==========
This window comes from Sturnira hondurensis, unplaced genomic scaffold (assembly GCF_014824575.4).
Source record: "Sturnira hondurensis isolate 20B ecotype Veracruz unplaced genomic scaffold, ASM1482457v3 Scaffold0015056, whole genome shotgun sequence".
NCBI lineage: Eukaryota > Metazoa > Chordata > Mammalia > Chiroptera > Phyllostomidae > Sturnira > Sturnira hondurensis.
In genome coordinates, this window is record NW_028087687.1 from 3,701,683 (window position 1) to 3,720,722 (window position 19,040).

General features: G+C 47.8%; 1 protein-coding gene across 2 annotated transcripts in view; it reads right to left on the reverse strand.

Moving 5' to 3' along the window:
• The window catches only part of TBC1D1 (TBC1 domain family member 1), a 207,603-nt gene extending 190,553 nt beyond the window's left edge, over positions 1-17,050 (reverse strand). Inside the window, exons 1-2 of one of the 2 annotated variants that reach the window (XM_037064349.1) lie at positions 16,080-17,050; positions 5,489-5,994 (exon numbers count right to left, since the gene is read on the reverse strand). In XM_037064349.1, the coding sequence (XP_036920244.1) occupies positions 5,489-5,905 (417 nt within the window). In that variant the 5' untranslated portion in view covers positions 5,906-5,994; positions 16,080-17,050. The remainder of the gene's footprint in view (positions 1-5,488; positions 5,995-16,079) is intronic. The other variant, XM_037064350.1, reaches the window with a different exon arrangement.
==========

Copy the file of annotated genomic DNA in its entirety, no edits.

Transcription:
This window comes from Sturnira hondurensis, unplaced genomic scaffold (assembly GCF_014824575.4).
Source record: "Sturnira hondurensis isolate 20B ecotype Veracruz unplaced genomic scaffold, ASM1482457v3 Scaffold0015056, whole genome shotgun sequence".
NCBI lineage: Eukaryota > Metazoa > Chordata > Mammalia > Chiroptera > Phyllostomidae > Sturnira > Sturnira hondurensis.
In genome coordinates, this window is record NW_028087687.1 from 3,701,683 (window position 1) to 3,720,722 (window position 19,040).

General features: G+C 47.8%; 1 protein-coding gene across 2 annotated transcripts in view; it reads right to left on the reverse strand.

Moving 5' to 3' along the window:
• The window catches only part of TBC1D1 (TBC1 domain family member 1), a 207,603-nt gene extending 190,553 nt beyond the window's left edge, over positions 1-17,050 (reverse strand). Inside the window, exons 1-2 of one of the 2 annotated variants that reach the window (XM_037064349.1) lie at positions 16,080-17,050; positions 5,489-5,994 (exon numbers count right to left, since the gene is read on the reverse strand). In XM_037064349.1, the coding sequence (XP_036920244.1) occupies positions 5,489-5,905 (417 nt within the window). In that variant the 5' untranslated portion in view covers positions 5,906-5,994; positions 16,080-17,050. The remainder of the gene's footprint in view (positions 1-5,488; positions 5,995-16,079) is intronic. The other variant, XM_037064350.1, reaches the window with a different exon arrangement.